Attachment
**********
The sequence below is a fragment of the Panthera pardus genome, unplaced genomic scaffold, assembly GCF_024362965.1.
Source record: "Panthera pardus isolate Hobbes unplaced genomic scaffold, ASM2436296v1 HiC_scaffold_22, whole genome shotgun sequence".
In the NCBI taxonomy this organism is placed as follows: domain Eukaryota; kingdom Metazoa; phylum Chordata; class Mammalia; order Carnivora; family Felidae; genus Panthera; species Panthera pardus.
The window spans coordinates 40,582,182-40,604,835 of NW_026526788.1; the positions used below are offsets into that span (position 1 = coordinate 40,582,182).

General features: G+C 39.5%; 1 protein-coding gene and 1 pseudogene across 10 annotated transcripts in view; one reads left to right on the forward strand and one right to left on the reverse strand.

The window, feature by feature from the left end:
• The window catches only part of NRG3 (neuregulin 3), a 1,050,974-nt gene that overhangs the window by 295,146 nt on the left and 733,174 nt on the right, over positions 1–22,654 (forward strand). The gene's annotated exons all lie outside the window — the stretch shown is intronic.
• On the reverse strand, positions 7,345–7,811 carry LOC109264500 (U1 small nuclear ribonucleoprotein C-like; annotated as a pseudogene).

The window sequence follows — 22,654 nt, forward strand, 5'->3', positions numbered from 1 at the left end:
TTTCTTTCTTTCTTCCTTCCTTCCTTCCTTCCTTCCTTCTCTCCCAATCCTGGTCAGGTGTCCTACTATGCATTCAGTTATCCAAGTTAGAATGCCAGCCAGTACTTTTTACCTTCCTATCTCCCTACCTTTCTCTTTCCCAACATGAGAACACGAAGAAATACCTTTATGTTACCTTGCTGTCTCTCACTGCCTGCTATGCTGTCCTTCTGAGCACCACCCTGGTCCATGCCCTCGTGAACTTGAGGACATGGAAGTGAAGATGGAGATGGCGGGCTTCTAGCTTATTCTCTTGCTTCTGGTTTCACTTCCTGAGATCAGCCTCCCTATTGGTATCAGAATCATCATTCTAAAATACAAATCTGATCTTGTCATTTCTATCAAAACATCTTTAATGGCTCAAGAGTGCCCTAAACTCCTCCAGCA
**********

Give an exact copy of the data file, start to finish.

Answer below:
The sequence below is a fragment of the Panthera pardus genome, unplaced genomic scaffold, assembly GCF_024362965.1.
Source record: "Panthera pardus isolate Hobbes unplaced genomic scaffold, ASM2436296v1 HiC_scaffold_22, whole genome shotgun sequence".
In the NCBI taxonomy this organism is placed as follows: domain Eukaryota; kingdom Metazoa; phylum Chordata; class Mammalia; order Carnivora; family Felidae; genus Panthera; species Panthera pardus.
The window spans coordinates 40,582,182-40,604,835 of NW_026526788.1; the positions used below are offsets into that span (position 1 = coordinate 40,582,182).

General features: G+C 39.5%; 1 protein-coding gene and 1 pseudogene across 10 annotated transcripts in view; one reads left to right on the forward strand and one right to left on the reverse strand.

The window, feature by feature from the left end:
• The window catches only part of NRG3 (neuregulin 3), a 1,050,974-nt gene that overhangs the window by 295,146 nt on the left and 733,174 nt on the right, over positions 1–22,654 (forward strand). The gene's annotated exons all lie outside the window — the stretch shown is intronic.
• On the reverse strand, positions 7,345–7,811 carry LOC109264500 (U1 small nuclear ribonucleoprotein C-like; annotated as a pseudogene).

The window sequence follows — 22,654 nt, forward strand, 5'->3', positions numbered from 1 at the left end:
TTTCTTTCTTTCTTCCTTCCTTCCTTCCTTCCTTCCTTCTCTCCCAATCCTGGTCAGGTGTCCTACTATGCATTCAGTTATCCAAGTTAGAATGCCAGCCAGTACTTTTTACCTTCCTATCTCCCTACCTTTCTCTTTCCCAACATGAGAACACGAAGAAATACCTTTATGTTACCTTGCTGTCTCTCACTGCCTGCTATGCTGTCCTTCTGAGCACCACCCTGGTCCATGCCCTCGTGAACTTGAGGACATGGAAGTGAAGATGGAGATGGCGGGCTTCTAGCTTATTCTCTTGCTTCTGGTTTCACTTCCTGAGATCAGCCTCCCTATTGGTATCAGAATCATCATTCTAAAATACAAATCTGATCTTGTCATTTCTATCAAAACATCTTTAATGGCTCAAGAGTGCCCTAAACTCCTCCAGCA